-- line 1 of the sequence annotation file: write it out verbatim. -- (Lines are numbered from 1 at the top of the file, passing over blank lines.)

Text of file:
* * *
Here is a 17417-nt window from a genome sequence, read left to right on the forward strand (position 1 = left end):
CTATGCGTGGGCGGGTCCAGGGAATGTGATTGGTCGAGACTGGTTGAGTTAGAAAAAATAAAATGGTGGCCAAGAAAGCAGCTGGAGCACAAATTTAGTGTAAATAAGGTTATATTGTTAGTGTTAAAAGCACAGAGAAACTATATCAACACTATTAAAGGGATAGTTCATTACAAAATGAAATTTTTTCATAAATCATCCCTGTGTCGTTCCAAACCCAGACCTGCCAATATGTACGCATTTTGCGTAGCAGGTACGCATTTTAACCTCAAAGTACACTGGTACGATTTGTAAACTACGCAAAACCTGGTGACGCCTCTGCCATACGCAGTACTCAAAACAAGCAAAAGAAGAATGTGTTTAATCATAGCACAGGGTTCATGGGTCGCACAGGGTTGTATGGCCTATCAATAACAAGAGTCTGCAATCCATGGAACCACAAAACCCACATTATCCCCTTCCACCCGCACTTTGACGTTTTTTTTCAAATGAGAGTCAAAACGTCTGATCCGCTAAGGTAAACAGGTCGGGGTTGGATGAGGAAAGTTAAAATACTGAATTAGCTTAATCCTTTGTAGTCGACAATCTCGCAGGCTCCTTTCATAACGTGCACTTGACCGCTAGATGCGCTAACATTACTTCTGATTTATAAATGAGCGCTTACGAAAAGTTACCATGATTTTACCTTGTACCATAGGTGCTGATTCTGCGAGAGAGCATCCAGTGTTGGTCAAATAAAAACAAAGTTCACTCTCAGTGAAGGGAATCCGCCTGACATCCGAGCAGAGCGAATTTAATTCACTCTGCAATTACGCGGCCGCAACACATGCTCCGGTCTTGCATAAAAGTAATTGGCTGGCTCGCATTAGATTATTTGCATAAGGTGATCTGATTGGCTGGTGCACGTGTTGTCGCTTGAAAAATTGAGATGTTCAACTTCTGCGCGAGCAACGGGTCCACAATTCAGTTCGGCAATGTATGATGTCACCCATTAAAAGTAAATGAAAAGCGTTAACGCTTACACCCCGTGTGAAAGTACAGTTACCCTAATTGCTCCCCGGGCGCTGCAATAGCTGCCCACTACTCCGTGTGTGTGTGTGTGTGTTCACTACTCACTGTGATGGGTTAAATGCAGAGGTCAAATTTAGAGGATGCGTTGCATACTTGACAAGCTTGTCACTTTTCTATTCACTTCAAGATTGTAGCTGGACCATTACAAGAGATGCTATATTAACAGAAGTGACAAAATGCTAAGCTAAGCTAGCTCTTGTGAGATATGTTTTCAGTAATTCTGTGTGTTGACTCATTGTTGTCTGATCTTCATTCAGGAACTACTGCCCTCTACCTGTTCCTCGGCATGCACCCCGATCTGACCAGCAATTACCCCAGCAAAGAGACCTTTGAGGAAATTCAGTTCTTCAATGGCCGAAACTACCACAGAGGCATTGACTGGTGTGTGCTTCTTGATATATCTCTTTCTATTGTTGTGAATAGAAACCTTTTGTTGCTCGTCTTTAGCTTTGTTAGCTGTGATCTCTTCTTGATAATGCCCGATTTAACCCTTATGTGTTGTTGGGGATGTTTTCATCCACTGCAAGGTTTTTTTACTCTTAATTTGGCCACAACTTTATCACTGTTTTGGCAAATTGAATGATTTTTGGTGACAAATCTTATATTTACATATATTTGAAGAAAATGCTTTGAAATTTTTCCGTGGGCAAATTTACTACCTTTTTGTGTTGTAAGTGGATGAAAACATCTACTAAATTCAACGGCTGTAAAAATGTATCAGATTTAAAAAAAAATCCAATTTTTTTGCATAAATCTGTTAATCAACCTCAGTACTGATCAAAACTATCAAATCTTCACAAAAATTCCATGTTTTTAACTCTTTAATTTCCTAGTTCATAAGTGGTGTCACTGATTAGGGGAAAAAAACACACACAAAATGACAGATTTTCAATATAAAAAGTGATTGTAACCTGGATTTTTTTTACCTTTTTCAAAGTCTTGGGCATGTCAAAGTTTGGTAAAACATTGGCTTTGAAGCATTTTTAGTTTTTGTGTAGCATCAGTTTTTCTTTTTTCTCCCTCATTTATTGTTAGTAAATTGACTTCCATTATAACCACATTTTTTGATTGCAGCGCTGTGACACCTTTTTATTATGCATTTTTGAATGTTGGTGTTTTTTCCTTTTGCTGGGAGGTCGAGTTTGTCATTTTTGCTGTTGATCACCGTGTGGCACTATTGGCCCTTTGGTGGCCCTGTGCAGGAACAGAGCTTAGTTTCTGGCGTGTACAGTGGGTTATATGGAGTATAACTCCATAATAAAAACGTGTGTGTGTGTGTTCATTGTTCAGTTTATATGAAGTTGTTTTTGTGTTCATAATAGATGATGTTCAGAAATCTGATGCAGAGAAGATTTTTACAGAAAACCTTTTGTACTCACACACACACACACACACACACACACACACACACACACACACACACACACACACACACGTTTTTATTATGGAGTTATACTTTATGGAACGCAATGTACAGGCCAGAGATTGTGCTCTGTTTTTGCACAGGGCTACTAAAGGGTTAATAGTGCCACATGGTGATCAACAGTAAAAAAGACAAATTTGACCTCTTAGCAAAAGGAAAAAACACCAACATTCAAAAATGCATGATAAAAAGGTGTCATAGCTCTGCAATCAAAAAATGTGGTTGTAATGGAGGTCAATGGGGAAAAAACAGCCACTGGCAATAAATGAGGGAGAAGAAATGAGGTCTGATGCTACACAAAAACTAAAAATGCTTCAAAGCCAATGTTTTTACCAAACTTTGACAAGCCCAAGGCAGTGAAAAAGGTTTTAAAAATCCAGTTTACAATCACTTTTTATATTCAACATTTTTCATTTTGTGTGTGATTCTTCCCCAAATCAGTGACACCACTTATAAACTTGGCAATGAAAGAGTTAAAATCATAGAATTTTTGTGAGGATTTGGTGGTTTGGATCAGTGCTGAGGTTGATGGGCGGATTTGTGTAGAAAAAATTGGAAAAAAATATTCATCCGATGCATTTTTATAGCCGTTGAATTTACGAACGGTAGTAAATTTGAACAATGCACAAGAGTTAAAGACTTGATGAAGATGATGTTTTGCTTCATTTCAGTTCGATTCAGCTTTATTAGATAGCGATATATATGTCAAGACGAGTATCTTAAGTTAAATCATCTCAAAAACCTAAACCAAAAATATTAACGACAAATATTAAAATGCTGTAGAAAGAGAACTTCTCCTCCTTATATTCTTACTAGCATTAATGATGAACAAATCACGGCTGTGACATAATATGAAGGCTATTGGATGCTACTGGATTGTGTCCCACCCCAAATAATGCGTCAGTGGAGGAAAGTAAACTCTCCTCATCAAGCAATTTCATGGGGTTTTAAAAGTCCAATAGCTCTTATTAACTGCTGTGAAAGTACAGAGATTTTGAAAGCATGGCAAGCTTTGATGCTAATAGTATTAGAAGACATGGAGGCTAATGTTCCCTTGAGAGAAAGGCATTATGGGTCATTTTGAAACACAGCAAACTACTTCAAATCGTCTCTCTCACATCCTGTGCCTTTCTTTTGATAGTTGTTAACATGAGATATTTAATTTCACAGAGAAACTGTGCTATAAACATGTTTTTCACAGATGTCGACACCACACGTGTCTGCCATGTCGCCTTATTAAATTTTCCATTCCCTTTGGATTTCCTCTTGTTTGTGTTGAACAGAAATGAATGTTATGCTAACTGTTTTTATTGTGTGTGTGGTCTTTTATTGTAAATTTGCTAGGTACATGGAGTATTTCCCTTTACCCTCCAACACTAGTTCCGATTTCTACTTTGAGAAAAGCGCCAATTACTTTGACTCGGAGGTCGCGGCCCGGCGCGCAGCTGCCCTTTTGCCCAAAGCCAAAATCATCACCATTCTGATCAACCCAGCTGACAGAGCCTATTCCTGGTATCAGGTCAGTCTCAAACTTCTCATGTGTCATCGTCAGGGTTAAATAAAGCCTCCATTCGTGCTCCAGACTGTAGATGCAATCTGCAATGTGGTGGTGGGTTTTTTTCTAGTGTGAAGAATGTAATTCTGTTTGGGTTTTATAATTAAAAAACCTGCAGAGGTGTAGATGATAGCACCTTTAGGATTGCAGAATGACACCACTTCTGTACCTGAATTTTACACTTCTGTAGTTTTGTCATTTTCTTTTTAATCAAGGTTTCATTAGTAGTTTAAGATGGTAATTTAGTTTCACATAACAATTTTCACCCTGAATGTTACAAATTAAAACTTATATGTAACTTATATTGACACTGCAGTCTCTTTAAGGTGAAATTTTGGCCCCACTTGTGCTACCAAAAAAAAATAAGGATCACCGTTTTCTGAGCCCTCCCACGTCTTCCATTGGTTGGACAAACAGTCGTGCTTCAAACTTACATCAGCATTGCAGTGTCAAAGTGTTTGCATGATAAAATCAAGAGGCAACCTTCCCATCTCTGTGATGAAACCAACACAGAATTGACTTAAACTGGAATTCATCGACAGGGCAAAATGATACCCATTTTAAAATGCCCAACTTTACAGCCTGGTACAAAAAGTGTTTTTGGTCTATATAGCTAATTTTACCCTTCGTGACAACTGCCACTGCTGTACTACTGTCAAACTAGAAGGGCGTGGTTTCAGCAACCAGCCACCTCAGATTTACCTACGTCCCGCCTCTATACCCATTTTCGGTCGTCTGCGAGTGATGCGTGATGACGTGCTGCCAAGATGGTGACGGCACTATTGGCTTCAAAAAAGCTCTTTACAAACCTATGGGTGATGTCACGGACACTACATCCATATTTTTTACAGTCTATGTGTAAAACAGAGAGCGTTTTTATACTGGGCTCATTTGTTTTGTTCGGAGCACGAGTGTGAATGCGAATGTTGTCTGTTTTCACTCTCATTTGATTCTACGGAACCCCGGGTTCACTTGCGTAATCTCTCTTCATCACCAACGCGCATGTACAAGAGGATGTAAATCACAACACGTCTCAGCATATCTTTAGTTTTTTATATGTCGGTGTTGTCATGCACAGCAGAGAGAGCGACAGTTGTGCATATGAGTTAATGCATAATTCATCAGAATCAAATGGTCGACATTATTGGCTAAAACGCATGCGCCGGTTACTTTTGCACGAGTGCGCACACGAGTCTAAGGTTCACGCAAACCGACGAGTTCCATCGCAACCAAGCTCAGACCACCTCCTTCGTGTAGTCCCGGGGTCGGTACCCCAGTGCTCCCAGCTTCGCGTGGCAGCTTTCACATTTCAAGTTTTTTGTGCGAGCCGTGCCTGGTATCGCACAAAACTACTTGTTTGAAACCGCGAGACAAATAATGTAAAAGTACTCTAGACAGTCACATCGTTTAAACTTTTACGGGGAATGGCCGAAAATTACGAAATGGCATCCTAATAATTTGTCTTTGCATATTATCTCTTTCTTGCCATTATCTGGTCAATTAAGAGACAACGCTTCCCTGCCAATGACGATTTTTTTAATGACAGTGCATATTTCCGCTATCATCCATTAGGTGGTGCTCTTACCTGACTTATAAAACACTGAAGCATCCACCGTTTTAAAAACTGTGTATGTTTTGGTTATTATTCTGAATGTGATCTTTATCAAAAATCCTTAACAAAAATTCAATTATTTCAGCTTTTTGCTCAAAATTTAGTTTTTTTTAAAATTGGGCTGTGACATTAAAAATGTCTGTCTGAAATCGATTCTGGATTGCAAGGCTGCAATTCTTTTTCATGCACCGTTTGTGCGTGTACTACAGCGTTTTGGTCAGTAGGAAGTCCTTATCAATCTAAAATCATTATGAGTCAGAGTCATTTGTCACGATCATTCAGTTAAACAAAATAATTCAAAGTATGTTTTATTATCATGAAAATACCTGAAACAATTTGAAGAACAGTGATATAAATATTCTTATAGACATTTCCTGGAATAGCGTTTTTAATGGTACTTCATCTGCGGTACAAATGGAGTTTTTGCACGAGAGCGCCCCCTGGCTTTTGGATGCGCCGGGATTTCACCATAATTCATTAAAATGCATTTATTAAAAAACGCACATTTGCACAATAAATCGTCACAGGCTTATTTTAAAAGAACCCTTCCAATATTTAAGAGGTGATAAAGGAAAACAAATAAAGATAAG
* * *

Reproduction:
Here is a 17417-nt window from a genome sequence, read left to right on the forward strand (position 1 = left end):